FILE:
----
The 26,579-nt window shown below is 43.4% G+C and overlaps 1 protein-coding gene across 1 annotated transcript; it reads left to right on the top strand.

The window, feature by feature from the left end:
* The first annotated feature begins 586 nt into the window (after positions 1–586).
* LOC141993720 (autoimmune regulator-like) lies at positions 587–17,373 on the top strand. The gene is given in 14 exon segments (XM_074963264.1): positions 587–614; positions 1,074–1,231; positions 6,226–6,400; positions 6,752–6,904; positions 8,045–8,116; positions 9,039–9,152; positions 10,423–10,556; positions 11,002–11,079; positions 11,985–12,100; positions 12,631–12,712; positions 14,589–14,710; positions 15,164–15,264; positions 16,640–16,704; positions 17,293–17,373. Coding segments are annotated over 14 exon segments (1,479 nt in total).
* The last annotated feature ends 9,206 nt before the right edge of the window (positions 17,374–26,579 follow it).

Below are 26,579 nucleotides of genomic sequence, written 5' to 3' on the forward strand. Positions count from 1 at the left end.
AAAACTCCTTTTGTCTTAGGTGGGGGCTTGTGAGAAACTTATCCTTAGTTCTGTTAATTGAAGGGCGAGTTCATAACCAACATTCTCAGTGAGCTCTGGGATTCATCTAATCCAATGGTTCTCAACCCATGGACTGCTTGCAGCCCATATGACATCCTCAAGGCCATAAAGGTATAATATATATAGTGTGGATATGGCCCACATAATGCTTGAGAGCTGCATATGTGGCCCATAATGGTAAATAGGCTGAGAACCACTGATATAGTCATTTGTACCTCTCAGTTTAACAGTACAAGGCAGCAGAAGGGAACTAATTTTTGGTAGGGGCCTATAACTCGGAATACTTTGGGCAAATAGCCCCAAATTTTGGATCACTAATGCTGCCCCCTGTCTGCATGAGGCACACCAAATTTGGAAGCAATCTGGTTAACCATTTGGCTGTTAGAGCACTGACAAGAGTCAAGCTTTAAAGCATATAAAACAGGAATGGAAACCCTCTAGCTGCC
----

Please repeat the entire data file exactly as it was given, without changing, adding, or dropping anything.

The 26,579-nt window shown below is 43.4% G+C and overlaps 1 protein-coding gene across 1 annotated transcript; it reads left to right on the top strand.

The window, feature by feature from the left end:
* The first annotated feature begins 586 nt into the window (after positions 1–586).
* LOC141993720 (autoimmune regulator-like) lies at positions 587–17,373 on the top strand. The gene is given in 14 exon segments (XM_074963264.1): positions 587–614; positions 1,074–1,231; positions 6,226–6,400; positions 6,752–6,904; positions 8,045–8,116; positions 9,039–9,152; positions 10,423–10,556; positions 11,002–11,079; positions 11,985–12,100; positions 12,631–12,712; positions 14,589–14,710; positions 15,164–15,264; positions 16,640–16,704; positions 17,293–17,373. Coding segments are annotated over 14 exon segments (1,479 nt in total).
* The last annotated feature ends 9,206 nt before the right edge of the window (positions 17,374–26,579 follow it).

Below are 26,579 nucleotides of genomic sequence, written 5' to 3' on the forward strand. Positions count from 1 at the left end.
AAAACTCCTTTTGTCTTAGGTGGGGGCTTGTGAGAAACTTATCCTTAGTTCTGTTAATTGAAGGGCGAGTTCATAACCAACATTCTCAGTGAGCTCTGGGATTCATCTAATCCAATGGTTCTCAACCCATGGACTGCTTGCAGCCCATATGACATCCTCAAGGCCATAAAGGTATAATATATATAGTGTGGATATGGCCCACATAATGCTTGAGAGCTGCATATGTGGCCCATAATGGTAAATAGGCTGAGAACCACTGATATAGTCATTTGTACCTCTCAGTTTAACAGTACAAGGCAGCAGAAGGGAACTAATTTTTGGTAGGGGCCTATAACTCGGAATACTTTGGGCAAATAGCCCCAAATTTTGGATCACTAATGCTGCCCCCTGTCTGCATGAGGCACACCAAATTTGGAAGCAATCTGGTTAACCATTTGGCTGTTAGAGCACTGACAAGAGTCAAGCTTTAAAGCATATAAAACAGGAATGGAAACCCTCTAGCTGCC